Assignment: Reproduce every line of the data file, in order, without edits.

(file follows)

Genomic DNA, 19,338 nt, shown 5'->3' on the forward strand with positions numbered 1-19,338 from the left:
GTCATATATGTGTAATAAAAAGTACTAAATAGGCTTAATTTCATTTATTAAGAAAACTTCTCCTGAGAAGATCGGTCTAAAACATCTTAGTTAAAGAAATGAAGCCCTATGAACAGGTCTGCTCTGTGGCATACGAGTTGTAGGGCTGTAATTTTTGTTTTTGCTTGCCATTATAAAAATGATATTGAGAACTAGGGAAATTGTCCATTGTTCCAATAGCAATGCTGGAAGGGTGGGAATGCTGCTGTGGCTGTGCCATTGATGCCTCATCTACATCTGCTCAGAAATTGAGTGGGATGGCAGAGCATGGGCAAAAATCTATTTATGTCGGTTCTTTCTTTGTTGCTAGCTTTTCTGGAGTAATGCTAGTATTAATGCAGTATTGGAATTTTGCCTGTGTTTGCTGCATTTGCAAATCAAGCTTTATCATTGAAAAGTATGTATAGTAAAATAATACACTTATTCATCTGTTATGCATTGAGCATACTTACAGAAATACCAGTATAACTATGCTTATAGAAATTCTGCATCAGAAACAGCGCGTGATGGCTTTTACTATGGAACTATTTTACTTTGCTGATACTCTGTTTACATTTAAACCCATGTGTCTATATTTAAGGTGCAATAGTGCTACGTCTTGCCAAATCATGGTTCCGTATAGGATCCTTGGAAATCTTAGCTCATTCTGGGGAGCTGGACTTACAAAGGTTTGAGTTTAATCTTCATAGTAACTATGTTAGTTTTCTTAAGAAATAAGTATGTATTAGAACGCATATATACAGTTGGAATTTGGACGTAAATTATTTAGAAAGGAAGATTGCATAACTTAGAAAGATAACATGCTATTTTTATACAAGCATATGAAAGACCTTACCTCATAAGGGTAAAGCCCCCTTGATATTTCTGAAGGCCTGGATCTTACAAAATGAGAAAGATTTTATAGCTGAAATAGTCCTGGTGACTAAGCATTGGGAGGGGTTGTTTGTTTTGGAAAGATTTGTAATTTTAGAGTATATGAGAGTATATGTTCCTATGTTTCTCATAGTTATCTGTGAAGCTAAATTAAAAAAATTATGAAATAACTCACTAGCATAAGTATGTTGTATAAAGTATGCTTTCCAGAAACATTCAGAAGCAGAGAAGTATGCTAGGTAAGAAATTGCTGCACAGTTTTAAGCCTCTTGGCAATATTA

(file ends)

Genomic DNA, 19,338 nt, shown 5'->3' on the forward strand with positions numbered 1-19,338 from the left:
GTCATATATGTGTAATAAAAAGTACTAAATAGGCTTAATTTCATTTATTAAGAAAACTTCTCCTGAGAAGATCGGTCTAAAACATCTTAGTTAAAGAAATGAAGCCCTATGAACAGGTCTGCTCTGTGGCATACGAGTTGTAGGGCTGTAATTTTTGTTTTTGCTTGCCATTATAAAAATGATATTGAGAACTAGGGAAATTGTCCATTGTTCCAATAGCAATGCTGGAAGGGTGGGAATGCTGCTGTGGCTGTGCCATTGATGCCTCATCTACATCTGCTCAGAAATTGAGTGGGATGGCAGAGCATGGGCAAAAATCTATTTATGTCGGTTCTTTCTTTGTTGCTAGCTTTTCTGGAGTAATGCTAGTATTAATGCAGTATTGGAATTTTGCCTGTGTTTGCTGCATTTGCAAATCAAGCTTTATCATTGAAAAGTATGTATAGTAAAATAATACACTTATTCATCTGTTATGCATTGAGCATACTTACAGAAATACCAGTATAACTATGCTTATAGAAATTCTGCATCAGAAACAGCGCGTGATGGCTTTTACTATGGAACTATTTTACTTTGCTGATACTCTGTTTACATTTAAACCCATGTGTCTATATTTAAGGTGCAATAGTGCTACGTCTTGCCAAATCATGGTTCCGTATAGGATCCTTGGAAATCTTAGCTCATTCTGGGGAGCTGGACTTACAAAGGTTTGAGTTTAATCTTCATAGTAACTATGTTAGTTTTCTTAAGAAATAAGTATGTATTAGAACGCATATATACAGTTGGAATTTGGACGTAAATTATTTAGAAAGGAAGATTGCATAACTTAGAAAGATAACATGCTATTTTTATACAAGCATATGAAAGACCTTACCTCATAAGGGTAAAGCCCCCTTGATATTTCTGAAGGCCTGGATCTTACAAAATGAGAAAGATTTTATAGCTGAAATAGTCCTGGTGACTAAGCATTGGGAGGGGTTGTTTGTTTTGGAAAGATTTGTAATTTTAGAGTATATGAGAGTATATGTTCCTATGTTTCTCATAGTTATCTGTGAAGCTAAATTAAAAAAATTATGAAATAACTCACTAGCATAAGTATGTTGTATAAAGTATGCTTTCCAGAAACATTCAGAAGCAGAGAAGTATGCTAGGTAAGAAATTGCTGCACAGTTTTAAGCCTCTTGGCAATATTA